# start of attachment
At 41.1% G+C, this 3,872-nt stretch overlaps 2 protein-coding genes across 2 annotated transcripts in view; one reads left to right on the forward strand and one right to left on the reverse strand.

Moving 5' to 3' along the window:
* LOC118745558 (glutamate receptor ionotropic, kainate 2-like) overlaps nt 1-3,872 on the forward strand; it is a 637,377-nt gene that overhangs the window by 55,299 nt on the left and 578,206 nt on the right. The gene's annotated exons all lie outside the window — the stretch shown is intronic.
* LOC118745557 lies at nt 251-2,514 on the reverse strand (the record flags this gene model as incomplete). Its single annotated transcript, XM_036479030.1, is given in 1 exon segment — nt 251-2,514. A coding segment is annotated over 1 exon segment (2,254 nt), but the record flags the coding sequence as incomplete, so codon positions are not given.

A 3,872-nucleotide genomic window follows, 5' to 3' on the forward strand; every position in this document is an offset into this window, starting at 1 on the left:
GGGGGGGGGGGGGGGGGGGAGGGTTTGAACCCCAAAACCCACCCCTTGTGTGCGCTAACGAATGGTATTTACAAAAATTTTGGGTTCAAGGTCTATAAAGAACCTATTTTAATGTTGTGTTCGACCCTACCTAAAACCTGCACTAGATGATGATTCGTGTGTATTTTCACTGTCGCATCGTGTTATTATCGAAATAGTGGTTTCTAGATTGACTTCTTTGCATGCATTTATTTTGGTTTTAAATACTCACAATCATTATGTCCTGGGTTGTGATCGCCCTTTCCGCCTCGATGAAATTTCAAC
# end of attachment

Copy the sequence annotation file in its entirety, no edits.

At 41.1% G+C, this 3,872-nt stretch overlaps 2 protein-coding genes across 2 annotated transcripts in view; one reads left to right on the forward strand and one right to left on the reverse strand.

Moving 5' to 3' along the window:
* LOC118745558 (glutamate receptor ionotropic, kainate 2-like) overlaps nt 1-3,872 on the forward strand; it is a 637,377-nt gene that overhangs the window by 55,299 nt on the left and 578,206 nt on the right. The gene's annotated exons all lie outside the window — the stretch shown is intronic.
* LOC118745557 lies at nt 251-2,514 on the reverse strand (the record flags this gene model as incomplete). Its single annotated transcript, XM_036479030.1, is given in 1 exon segment — nt 251-2,514. A coding segment is annotated over 1 exon segment (2,254 nt), but the record flags the coding sequence as incomplete, so codon positions are not given.

A 3,872-nucleotide genomic window follows, 5' to 3' on the forward strand; every position in this document is an offset into this window, starting at 1 on the left:
GGGGGGGGGGGGGGGGGGGAGGGTTTGAACCCCAAAACCCACCCCTTGTGTGCGCTAACGAATGGTATTTACAAAAATTTTGGGTTCAAGGTCTATAAAGAACCTATTTTAATGTTGTGTTCGACCCTACCTAAAACCTGCACTAGATGATGATTCGTGTGTATTTTCACTGTCGCATCGTGTTATTATCGAAATAGTGGTTTCTAGATTGACTTCTTTGCATGCATTTATTTTGGTTTTAAATACTCACAATCATTATGTCCTGGGTTGTGATCGCCCTTTCCGCCTCGATGAAATTTCAAC